I then looked at the dynamic programming method in "Flexible Automatic Motion Blending with Registration Curves" also by Kovar and Gleicher (at this point it seems like they do just about every relevant paper!) However, the paper didn't actually describe the algorithm so I had to look through a lot of other papers (many of which contained different elements that I didn't need) to find the correct method for our purposes. When computing the matrices, I also had to ensure that too many frames didn't map to a single frame (which guarantees a good slope in the time alignment curve). I set the limit so that there are at most 3 frames mapping to one. After computing the cost matrices, I computed the optimal path starting from the first frame and assigned each new frame based on the frame to frame mapping.

Here is an example of how this time alignment can improve an overlay:

Of course, time alignment is only useful when you have two motions that are moving similarly.

I may look into implementing uniform time alignment as well, if time permits. (To reiterate, this method was dynamic time warping.)

Friday, April 9, 2010

Spatial Alignment Results

After a lot of debugging and testing, I believe I have spatial alignment implemented correctly. I would say the difference between using spatial alignment and not using it is noticeable. In general though, the spatial alignment method can preserve details of the lower body motion before the transplant. But is that necessarily a good thing? Here are some of the results:

We can choose to try to align the upper body motion with the lower body motion (as done in the video above) or vice versa. From my observations, choosing either or does not improve all overlays and which is better depends on the overall postures in both motions and what the particular goal is. I'm assuming in most cases we want the upper body motion to adapt to whatever the lower body is doing so I'm leaving it as is for now. I'll have to look into possible ways to fix what is happening above.

I wanted to implement spatial alignment to solve the twitching problem caused because of the lack of correlation between the upper and lower body. Although it doesn't solve that problem in all cases, here's an example where spatial alignment can alleviate the twitching problem:

Notice that the alignment eliminates the unnecessary lean to the left in the original overlay. However, noise (in the form of very rapid twitching) is prevalent in a lot of the overlays. Perhaps we'll have to look into methods in filtering out the noise to produce better results.

Spatial alignment does not correlate the lower body with the new upper body in all cases. We have a lot of upper body motions that involve a character doing an action while standing. Even with alignment, these upper body motions look awkward when transplanted to a character that's running.

I'm currently working on time aligning the motions before transplanting limbs, although that presents some issues as we may be combining motions where the character is standing, running, or doing some other type of motion. I'm also looking into research for quantifying the naturalness of a motion, which could be useful when generating overlays. Lastly, I'm working on implementing the game environment in OGRE to visualize the overlays on a skinned character.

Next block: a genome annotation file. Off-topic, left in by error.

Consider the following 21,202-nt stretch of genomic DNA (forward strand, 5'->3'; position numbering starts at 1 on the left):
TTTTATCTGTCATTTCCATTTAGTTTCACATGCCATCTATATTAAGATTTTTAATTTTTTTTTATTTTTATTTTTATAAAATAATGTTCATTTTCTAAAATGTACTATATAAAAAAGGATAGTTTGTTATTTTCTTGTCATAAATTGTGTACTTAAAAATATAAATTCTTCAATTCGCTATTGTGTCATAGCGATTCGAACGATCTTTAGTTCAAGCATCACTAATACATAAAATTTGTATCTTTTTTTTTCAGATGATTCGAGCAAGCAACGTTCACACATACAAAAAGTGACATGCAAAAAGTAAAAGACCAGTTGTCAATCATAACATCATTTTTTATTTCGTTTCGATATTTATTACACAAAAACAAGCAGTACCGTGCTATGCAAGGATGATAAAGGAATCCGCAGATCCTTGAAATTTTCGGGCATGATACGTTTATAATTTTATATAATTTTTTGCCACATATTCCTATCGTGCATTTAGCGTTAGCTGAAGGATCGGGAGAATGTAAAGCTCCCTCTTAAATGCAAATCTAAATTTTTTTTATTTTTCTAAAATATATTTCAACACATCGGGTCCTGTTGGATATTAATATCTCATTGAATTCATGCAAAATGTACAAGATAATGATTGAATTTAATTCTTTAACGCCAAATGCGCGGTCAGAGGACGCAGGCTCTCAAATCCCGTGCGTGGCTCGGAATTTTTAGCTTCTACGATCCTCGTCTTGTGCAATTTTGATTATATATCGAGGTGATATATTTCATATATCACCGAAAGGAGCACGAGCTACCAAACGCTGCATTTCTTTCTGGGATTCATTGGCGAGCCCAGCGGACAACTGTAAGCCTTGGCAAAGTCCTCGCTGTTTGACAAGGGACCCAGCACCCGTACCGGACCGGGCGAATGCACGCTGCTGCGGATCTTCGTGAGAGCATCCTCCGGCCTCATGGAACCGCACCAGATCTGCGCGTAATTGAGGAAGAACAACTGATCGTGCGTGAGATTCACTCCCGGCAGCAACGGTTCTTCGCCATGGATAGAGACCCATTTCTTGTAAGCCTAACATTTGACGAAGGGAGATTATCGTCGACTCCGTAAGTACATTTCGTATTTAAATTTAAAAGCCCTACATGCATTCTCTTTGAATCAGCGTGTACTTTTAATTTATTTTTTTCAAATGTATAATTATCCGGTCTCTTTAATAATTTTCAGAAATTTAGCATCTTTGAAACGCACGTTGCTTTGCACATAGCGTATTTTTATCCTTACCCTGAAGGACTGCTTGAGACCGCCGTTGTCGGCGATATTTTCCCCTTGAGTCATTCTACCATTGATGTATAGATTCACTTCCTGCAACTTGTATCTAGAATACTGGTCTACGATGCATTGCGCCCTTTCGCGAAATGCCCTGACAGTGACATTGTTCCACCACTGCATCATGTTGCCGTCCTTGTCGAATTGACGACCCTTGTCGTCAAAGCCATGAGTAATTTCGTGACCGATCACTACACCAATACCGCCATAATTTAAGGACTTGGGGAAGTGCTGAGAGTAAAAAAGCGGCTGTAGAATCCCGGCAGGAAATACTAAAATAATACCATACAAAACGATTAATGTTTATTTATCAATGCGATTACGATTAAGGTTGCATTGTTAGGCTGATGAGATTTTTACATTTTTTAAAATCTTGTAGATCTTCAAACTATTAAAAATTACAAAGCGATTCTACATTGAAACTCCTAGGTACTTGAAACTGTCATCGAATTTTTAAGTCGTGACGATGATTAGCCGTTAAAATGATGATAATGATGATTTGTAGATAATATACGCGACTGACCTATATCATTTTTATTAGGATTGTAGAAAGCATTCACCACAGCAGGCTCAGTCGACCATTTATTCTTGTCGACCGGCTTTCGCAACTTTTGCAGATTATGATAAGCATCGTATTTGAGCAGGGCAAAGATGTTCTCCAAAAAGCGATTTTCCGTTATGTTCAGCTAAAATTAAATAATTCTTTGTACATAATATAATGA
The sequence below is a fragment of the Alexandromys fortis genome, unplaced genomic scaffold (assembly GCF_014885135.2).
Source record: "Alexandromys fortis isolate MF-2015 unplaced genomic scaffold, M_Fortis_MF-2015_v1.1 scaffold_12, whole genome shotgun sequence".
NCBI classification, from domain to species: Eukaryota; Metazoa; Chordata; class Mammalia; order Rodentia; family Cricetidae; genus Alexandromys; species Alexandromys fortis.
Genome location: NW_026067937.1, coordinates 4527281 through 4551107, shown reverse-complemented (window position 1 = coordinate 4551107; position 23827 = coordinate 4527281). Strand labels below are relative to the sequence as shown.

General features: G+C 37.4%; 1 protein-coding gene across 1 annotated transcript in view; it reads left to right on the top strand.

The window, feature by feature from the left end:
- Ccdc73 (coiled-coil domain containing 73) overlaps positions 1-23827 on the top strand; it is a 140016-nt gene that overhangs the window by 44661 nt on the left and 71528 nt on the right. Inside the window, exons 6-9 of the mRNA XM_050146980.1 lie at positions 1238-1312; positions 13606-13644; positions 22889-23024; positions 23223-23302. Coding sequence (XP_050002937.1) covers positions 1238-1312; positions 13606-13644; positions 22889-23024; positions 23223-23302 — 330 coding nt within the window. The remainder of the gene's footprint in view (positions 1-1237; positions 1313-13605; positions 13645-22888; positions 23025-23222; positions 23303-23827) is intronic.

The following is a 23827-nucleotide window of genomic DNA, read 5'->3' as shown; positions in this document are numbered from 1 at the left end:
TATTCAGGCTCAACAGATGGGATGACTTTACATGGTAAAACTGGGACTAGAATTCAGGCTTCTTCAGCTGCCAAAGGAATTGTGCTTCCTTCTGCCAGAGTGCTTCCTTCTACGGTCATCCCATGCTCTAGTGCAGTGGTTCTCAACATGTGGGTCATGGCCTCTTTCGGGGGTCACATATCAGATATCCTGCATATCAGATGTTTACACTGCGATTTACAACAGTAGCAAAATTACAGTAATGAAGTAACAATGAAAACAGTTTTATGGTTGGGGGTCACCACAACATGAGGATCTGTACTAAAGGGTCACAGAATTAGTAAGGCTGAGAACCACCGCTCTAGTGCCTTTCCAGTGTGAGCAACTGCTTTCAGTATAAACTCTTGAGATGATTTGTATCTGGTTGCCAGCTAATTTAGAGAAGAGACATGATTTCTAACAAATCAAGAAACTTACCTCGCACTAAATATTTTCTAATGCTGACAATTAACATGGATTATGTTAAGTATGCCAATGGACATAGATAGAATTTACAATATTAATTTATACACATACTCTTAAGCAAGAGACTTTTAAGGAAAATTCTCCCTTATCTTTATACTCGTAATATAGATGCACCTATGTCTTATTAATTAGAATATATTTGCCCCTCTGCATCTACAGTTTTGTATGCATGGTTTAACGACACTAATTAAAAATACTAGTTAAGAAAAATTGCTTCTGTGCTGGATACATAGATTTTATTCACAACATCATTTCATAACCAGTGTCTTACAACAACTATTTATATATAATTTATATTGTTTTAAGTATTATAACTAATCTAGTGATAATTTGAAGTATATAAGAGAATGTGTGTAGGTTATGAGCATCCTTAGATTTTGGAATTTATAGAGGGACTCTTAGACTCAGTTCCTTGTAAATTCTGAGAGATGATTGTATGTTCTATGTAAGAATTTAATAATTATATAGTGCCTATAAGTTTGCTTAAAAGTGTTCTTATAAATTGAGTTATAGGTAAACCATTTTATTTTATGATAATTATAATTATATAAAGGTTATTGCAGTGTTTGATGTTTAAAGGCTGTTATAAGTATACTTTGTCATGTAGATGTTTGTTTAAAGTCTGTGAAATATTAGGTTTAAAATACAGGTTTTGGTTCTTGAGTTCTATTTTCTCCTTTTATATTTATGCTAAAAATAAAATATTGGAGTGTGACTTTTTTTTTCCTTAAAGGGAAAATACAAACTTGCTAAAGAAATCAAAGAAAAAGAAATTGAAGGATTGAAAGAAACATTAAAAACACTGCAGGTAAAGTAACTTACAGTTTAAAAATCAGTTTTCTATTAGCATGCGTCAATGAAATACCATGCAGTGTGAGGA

Monday, April 5, 2010

Implementing Spatial Alignment

First, let me recap why spatial alignment is important: when we transplant the upper body from one motion to the lower body of another, it is likely there will be noticeable problems in the form of twitching unless both motions were similar enough. This is because the upper body is usually correlated with lower body movements, and transplanting destroys this correlation.

Earlier in my project, I found a quick way to get rid of the twitching was to not transplant the joint above the root, the lowerback joint, which is responsible for rotation about the torso. Although excluding the lowerback joint eliminates the twitching, it sacrifices some rotation. A solution to this is proposed in "Splicing Upper-Body Actions with Locomotion" by Heck, Kovar, Gleicher [2006].

Following their method, called spatial alignment, we should compute a rotation for the lowerback joint that best aligns the shoulders and spine of the motion we use for the upper body with the motion for the lower body. The orientation is found by computing point clouds and solving for the closed form solution in "Closed-form solution of absolute orientation using unit quaternions" [Horn 1987].

Although it sounds simple enough, I've encountered a number of issues while trying to implement it. The closed form solution needs to compute eigenvalues of a system, so I had to find the appropriate matrix library to do that. I then implemented the solution and had to run many unit tests to ensure that it was implemented correctly.

The method involves computing point clouds in both motions using the locations of the shoulders and spine of the character. Before computing the orientation from the closed form solution using the point clouds as input, the paper advises that we translate and rotate the point clouds so that the lowerback joint coincides with the origin. However, this seems to have introduced more twitching/noise (assuming I implemented correctly). I found that just making the root coincide with the origin to produce less noise, but I'm not entirely sure if that's the right approach. To troubleshoot whether I was doing things correctly, I wrote some code to visualize the point clouds in different colors for the two motions - this definitely helped to find quick orientation problems. The implementation involves conversions between Euler angles, rotation matrices, and quaternions. What initially caused me problems was the order of the Euler angles, which was YZX for the root and ZYX for the rest of the joints.

Results and observations coming soon...